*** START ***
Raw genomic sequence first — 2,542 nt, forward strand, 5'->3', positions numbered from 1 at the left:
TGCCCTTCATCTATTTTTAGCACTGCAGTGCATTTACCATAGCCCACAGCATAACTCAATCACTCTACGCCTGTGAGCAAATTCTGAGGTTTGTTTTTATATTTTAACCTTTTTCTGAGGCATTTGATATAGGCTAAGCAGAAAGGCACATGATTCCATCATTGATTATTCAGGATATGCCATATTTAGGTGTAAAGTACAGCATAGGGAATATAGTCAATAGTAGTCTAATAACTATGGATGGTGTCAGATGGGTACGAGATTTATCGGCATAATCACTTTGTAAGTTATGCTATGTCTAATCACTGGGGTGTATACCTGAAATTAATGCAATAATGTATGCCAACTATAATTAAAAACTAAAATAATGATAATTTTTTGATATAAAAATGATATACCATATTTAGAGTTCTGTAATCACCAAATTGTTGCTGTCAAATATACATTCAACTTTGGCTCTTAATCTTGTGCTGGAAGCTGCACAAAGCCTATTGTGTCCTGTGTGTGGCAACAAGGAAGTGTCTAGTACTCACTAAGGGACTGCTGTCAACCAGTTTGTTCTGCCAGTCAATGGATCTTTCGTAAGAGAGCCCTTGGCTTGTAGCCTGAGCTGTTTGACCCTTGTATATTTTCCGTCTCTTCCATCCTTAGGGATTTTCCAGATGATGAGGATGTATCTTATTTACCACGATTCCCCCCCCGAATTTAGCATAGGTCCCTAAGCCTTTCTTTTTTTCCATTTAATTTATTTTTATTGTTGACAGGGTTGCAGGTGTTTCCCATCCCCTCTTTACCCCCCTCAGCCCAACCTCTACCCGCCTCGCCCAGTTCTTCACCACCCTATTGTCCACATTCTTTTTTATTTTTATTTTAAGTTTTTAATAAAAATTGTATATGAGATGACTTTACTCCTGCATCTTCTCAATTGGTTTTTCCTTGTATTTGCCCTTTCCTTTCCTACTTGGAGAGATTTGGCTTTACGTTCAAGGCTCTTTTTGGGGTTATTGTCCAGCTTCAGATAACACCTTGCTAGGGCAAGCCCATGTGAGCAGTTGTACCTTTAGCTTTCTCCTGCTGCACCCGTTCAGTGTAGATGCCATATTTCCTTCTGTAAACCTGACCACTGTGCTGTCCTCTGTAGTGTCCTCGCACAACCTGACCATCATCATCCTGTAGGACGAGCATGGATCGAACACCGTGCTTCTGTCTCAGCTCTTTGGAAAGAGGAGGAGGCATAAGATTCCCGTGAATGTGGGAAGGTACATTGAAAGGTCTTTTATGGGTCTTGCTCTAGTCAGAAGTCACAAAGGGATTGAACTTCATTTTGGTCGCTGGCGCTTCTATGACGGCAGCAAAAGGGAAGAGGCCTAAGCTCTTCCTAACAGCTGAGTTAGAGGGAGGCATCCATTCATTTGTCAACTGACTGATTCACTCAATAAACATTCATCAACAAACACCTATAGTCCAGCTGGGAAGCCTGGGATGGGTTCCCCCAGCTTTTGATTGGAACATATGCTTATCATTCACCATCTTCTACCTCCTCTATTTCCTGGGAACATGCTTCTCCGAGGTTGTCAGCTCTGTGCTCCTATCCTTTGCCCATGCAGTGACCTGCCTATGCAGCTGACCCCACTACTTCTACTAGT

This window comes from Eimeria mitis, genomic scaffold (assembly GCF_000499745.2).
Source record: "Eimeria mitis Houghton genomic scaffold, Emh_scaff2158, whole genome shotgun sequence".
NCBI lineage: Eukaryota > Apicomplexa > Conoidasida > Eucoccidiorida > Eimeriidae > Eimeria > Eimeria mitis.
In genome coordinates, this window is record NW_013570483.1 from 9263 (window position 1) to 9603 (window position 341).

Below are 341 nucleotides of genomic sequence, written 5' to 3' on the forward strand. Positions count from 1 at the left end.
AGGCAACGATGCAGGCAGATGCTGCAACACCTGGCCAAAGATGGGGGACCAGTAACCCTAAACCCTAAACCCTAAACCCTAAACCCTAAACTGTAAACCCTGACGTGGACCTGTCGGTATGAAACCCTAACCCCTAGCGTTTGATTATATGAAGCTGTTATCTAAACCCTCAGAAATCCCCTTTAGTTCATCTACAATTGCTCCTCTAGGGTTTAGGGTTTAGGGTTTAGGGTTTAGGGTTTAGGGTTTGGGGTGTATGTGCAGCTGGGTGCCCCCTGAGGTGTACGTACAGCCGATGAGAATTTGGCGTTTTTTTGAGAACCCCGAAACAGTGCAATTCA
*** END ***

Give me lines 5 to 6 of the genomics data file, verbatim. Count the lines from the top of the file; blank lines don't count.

NCBI lineage: Eukaryota > Apicomplexa > Conoidasida > Eucoccidiorida > Eimeriidae > Eimeria > Eimeria mitis.
In genome coordinates, this window is record NW_013570483.1 from 9263 (window position 1) to 9603 (window position 341).